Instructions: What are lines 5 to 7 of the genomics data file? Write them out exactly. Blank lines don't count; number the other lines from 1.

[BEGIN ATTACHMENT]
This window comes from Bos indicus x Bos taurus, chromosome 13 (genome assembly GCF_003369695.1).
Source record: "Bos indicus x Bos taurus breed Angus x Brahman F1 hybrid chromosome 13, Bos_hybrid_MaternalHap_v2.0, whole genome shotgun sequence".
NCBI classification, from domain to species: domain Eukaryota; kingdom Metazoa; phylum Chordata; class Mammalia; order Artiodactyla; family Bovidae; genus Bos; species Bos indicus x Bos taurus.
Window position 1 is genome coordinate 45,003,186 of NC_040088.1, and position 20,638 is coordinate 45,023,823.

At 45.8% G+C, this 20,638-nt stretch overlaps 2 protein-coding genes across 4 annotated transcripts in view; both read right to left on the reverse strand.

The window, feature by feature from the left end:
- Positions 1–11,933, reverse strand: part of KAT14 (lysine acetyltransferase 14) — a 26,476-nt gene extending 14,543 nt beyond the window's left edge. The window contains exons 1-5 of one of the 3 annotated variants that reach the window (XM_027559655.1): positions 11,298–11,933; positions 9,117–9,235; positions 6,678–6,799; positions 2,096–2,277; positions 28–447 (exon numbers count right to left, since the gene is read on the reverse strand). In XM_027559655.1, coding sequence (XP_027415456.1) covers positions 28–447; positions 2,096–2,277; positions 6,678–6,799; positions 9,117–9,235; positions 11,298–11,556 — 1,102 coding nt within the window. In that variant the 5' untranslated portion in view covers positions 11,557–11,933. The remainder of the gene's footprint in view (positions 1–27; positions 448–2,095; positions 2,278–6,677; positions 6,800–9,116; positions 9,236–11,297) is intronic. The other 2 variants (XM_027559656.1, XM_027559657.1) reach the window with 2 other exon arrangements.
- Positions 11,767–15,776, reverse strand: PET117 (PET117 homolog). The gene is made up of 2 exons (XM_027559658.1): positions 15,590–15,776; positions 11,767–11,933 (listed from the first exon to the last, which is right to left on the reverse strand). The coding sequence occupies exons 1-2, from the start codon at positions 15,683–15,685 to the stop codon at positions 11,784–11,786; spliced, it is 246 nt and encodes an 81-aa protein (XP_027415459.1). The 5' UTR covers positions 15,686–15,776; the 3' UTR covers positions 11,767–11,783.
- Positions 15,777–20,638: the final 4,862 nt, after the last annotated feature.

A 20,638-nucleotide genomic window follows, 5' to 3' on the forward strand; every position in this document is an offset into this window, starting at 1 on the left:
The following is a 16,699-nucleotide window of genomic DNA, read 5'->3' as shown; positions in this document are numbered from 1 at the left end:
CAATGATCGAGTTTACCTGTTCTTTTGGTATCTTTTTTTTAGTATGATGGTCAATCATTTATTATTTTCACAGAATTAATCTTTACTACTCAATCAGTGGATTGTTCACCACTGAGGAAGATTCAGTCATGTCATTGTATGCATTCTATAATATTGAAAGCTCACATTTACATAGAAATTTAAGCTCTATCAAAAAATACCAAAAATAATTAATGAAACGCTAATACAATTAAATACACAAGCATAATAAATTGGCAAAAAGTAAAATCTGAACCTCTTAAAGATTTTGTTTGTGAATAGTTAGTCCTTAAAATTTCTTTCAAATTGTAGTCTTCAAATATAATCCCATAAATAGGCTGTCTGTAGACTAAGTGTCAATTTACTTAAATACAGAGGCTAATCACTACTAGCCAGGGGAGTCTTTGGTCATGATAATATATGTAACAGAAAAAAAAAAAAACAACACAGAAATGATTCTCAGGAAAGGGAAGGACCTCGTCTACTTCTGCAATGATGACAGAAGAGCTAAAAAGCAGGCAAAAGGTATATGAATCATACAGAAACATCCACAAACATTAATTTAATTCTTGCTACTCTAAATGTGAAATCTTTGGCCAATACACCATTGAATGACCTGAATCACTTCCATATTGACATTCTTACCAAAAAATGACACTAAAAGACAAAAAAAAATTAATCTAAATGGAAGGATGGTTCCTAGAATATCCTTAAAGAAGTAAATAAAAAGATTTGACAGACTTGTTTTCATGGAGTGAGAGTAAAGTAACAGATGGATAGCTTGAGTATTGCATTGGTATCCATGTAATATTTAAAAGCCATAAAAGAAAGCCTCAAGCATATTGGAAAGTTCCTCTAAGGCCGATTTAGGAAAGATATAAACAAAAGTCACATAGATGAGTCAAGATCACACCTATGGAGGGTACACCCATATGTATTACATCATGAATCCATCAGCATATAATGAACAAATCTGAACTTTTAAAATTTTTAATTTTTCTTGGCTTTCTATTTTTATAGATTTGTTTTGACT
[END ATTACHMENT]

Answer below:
At 45.8% G+C, this 20,638-nt stretch overlaps 2 protein-coding genes across 4 annotated transcripts in view; both read right to left on the reverse strand.

The window, feature by feature from the left end:
- Positions 1–11,933, reverse strand: part of KAT14 (lysine acetyltransferase 14) — a 26,476-nt gene extending 14,543 nt beyond the window's left edge. The window contains exons 1-5 of one of the 3 annotated variants that reach the window (XM_027559655.1): positions 11,298–11,933; positions 9,117–9,235; positions 6,678–6,799; positions 2,096–2,277; positions 28–447 (exon numbers count right to left, since the gene is read on the reverse strand). In XM_027559655.1, coding sequence (XP_027415456.1) covers positions 28–447; positions 2,096–2,277; positions 6,678–6,799; positions 9,117–9,235; positions 11,298–11,556 — 1,102 coding nt within the window. In that variant the 5' untranslated portion in view covers positions 11,557–11,933. The remainder of the gene's footprint in view (positions 1–27; positions 448–2,095; positions 2,278–6,677; positions 6,800–9,116; positions 9,236–11,297) is intronic. The other 2 variants (XM_027559656.1, XM_027559657.1) reach the window with 2 other exon arrangements.